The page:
We’re constantly hearing statistics about how much food is wasted in this country. It’s shocking really but I think we’ve become somewhat desensitised to it because it’s been happening so long. Making more of what we buy is such an important thing, not only to save ourselves money, or infact to get more out of the money we do spend, but also to not waste food, fill our bins with perfectly edible stuff and essentially stick two fingers up at the starving people of this world. We sponsor a child in Burundi (we did sponsor 2 but one of them has gone missing) and we’re trying to show our youngsters how some people in the world don’t have much to eat, so wasting the food we do have, isn’t good.
The day after Christmas, I made six portions of bubble and squeak with leftover veg, roasties and pigs in blankets. The only addition was eggs for people who wanted them. We then boiled up the carcass and made soup, again, 6 portions. So suddenly our Christmas dinner turns into more meals, not including the turkey sandwiches!
This is true of any Sunday roast. Don’t buy chicken breast portions, buy a chicken! They’re pretty much the same price! Use the meat you want for the meal, then get the rest off for sandwiches and the boil up some soup. The Sunday roast turns into Monday and Tuesday lunchtimes. Don’t forget to make and freeze your gravy too!
We do, as a nation, get hung up on best before dates and such. Someone people will throw things out because they are a day over the best before date. At midnight, the strawberries don’t suddenly become mush or the bread turn green. If you wouldn’t eat it as it is, put it in a smoothie, make some toast, or create breadcrumbs to use in cooking. I’d rather you went and had some family fun feeding the ducks than just chucked a loaf in the bin. (Of course, if it is off, don’t eat it! I don’t want you drinking lumpy milk & then blaming me when you’re ill!)
Use your freezer. We had a bit of time before Christmas with a couple of the family members ending up in hospital. Someone from church brought a meal round, amazing, we were so thankful. But we couldn’t eat it all. There are now 4 decent sized portions of lasagne in our freezer. Pair with a cheaper and cheerful garlic bread and we’ve got another tea sorted! (one day i’ll tell you about my super tasty italian style pitta bread sticks which go amazingly with pasta dishes – even better when you pick up reduced priced pitta bread & stick it straight in the freezer! I batch cooked a load of meals before we had our second baby, so eating good food was easy, rather than ordering takeaways. I made a chilli last night and after having a big lunch, we weren’t overly hungry, so there’s now two portions of chilli sat in the freezer waiting to make life easy one evening. If you see bargains or reduced items in the shops that you’ll make use of & they’ll freeze, get them! Get creative with your cooking and make use of your freezer.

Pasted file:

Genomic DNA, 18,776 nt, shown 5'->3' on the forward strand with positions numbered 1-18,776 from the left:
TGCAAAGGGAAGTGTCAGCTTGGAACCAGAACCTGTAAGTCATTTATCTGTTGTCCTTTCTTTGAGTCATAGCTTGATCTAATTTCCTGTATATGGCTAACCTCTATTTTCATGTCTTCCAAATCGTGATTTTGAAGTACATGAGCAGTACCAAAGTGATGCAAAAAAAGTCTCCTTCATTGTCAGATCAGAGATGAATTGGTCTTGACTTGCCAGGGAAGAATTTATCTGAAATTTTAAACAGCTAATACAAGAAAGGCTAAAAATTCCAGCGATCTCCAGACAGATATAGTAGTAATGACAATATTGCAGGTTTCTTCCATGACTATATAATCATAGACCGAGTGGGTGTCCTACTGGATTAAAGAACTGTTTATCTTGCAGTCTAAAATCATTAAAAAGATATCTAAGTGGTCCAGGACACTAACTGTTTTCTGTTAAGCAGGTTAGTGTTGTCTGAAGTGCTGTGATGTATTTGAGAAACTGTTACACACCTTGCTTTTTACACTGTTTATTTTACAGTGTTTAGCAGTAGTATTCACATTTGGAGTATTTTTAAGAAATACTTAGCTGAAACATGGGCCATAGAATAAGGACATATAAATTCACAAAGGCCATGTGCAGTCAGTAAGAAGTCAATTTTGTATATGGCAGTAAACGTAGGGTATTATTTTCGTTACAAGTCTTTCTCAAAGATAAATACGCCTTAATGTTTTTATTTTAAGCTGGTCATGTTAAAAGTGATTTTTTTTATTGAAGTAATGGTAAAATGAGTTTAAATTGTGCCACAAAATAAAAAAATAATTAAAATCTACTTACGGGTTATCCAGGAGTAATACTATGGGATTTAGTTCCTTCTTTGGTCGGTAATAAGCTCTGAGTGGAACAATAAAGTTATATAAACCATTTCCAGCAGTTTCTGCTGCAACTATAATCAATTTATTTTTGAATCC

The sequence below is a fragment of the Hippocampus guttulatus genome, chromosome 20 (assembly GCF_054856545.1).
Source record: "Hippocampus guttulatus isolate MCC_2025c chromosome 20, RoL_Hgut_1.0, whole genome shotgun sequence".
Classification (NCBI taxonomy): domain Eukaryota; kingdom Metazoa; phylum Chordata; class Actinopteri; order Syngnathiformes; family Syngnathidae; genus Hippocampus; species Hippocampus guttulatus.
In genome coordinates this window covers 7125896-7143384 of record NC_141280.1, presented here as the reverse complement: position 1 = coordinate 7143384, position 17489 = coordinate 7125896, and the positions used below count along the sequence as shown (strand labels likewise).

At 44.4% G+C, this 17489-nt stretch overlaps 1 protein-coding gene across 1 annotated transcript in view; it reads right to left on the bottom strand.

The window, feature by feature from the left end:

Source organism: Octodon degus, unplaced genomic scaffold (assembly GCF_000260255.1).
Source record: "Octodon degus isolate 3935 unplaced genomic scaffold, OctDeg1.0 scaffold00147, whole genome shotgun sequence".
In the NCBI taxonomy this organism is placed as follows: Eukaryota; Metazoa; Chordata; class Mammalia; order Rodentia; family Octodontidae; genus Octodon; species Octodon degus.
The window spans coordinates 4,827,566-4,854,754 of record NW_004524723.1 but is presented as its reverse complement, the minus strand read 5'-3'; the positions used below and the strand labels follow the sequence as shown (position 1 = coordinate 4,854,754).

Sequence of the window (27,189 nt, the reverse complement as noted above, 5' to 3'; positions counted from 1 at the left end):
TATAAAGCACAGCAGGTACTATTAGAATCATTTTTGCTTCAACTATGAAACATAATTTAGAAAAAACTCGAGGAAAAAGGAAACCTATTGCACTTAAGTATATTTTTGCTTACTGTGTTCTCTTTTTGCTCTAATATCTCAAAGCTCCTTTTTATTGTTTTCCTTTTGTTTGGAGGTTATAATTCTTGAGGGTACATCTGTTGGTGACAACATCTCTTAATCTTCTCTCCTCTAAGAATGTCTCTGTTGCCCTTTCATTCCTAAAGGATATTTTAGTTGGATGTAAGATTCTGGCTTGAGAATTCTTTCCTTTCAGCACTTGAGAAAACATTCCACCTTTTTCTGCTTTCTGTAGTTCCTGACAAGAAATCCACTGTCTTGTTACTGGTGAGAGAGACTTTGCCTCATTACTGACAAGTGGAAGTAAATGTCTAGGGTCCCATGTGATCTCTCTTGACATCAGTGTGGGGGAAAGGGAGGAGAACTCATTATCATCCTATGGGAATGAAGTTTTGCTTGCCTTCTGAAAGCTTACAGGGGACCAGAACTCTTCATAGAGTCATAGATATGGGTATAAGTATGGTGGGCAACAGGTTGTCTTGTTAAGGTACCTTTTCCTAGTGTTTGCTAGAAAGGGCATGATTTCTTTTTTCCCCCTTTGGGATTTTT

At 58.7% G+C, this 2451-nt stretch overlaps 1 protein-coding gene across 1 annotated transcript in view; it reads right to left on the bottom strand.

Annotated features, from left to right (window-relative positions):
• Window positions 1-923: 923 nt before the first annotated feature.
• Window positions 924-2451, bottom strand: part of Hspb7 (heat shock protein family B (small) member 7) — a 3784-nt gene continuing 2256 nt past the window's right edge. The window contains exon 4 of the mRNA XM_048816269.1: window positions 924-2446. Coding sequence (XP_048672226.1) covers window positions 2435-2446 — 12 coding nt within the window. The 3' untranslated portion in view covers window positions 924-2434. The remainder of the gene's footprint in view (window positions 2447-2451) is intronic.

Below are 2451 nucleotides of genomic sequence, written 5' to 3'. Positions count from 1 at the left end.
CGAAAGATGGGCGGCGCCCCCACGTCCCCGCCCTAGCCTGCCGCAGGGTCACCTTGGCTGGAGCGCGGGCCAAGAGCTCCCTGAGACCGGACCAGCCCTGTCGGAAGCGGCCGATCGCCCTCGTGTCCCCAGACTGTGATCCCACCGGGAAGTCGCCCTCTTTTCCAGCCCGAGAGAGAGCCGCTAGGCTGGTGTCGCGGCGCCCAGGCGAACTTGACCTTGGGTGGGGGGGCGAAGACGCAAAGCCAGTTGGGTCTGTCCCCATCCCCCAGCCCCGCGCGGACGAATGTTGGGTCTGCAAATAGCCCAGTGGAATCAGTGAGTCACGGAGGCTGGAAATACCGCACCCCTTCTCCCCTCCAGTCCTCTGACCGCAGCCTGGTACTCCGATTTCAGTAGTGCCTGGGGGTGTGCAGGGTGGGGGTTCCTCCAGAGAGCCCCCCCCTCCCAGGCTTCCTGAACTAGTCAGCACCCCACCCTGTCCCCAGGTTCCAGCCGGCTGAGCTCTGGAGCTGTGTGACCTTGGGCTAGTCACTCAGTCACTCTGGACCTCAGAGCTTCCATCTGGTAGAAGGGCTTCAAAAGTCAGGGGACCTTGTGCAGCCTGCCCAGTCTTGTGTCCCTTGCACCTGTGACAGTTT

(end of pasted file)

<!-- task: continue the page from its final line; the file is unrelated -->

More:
(Side note – I’ve worked with a foodbank. I’ve seen first hand the issues people have who are hungry right here in the UK. Some situations people find themselves in are unavoidable but making the most of what we have, rather than binning and rebuying is essential. Also, don’t think that those who need foodbanks are below you in society, so many people I met were once well paid individuals who got made redundant and then life spirals out of control. I hope to create a future blog post based around getting savvy with the standard foodbank parcel which is supposed to last 3 days – look out for this in the future!)
Head to Love Food Hate Waste for more info on meal planning, getting to grips with date labels and much more. The average family could ave £700 a year by throwing away less food. Sounds good to me!